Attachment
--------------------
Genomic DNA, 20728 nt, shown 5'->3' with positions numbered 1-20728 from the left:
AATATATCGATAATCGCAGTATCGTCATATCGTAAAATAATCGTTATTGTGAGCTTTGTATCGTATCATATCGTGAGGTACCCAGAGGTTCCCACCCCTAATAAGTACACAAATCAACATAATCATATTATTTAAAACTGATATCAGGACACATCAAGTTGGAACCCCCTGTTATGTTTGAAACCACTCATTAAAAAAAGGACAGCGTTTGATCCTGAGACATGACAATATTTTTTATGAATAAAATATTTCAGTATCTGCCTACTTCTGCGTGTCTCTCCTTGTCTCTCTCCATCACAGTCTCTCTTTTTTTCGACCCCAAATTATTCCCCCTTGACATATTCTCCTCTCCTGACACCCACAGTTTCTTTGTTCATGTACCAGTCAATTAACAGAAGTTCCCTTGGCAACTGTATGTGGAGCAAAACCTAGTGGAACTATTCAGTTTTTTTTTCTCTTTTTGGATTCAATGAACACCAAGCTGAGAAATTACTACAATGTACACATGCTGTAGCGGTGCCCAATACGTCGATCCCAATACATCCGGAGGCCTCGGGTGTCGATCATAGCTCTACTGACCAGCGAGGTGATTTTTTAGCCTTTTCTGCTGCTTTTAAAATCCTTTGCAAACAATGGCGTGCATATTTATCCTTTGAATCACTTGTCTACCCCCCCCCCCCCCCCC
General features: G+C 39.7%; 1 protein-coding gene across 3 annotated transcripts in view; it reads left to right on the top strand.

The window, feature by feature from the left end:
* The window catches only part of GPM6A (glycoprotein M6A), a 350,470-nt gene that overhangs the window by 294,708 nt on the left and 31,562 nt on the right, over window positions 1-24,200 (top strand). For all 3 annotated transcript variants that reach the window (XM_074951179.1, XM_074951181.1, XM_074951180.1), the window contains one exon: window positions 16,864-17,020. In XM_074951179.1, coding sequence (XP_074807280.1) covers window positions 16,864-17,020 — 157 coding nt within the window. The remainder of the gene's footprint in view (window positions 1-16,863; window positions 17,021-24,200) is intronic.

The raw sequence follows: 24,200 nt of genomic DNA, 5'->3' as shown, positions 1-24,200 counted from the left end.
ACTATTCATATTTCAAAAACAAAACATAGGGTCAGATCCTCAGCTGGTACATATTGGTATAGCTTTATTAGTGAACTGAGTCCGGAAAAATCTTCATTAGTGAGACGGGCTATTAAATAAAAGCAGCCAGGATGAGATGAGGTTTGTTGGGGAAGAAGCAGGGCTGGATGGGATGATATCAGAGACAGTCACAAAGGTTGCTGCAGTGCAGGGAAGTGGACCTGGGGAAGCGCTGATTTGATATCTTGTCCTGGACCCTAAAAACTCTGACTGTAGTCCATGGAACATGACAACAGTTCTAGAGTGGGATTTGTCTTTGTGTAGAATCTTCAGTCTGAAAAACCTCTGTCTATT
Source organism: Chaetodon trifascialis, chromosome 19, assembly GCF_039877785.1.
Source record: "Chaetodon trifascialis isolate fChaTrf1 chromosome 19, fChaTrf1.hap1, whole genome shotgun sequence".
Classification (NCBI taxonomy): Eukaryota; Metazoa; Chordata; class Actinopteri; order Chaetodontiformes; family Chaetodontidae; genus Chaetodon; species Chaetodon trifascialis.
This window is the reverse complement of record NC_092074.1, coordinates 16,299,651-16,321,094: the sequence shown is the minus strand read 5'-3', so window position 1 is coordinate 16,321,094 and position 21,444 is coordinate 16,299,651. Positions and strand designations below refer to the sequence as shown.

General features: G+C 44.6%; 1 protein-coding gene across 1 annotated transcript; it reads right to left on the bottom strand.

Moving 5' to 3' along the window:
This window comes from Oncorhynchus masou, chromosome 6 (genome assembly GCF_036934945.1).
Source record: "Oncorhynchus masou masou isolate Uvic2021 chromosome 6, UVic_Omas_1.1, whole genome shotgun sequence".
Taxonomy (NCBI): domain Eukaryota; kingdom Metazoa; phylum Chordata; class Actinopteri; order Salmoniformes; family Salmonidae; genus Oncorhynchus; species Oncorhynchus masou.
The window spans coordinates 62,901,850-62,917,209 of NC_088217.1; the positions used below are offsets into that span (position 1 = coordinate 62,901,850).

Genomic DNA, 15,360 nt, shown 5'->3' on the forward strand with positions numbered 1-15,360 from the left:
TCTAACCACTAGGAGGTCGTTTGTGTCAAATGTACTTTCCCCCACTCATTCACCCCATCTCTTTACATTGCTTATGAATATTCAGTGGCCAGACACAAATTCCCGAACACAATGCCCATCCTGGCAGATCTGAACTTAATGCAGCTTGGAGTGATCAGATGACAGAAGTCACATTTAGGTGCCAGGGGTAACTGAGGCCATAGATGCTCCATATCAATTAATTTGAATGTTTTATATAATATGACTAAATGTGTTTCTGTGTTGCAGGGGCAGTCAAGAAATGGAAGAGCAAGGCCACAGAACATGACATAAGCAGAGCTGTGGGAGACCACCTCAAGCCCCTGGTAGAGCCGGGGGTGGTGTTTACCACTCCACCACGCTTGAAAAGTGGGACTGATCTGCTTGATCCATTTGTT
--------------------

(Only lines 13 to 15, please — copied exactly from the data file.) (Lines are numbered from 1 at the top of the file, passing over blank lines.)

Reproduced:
Moving 5' to 3' along the window:
This window comes from Oncorhynchus masou, chromosome 6 (genome assembly GCF_036934945.1).
Source record: "Oncorhynchus masou masou isolate Uvic2021 chromosome 6, UVic_Omas_1.1, whole genome shotgun sequence".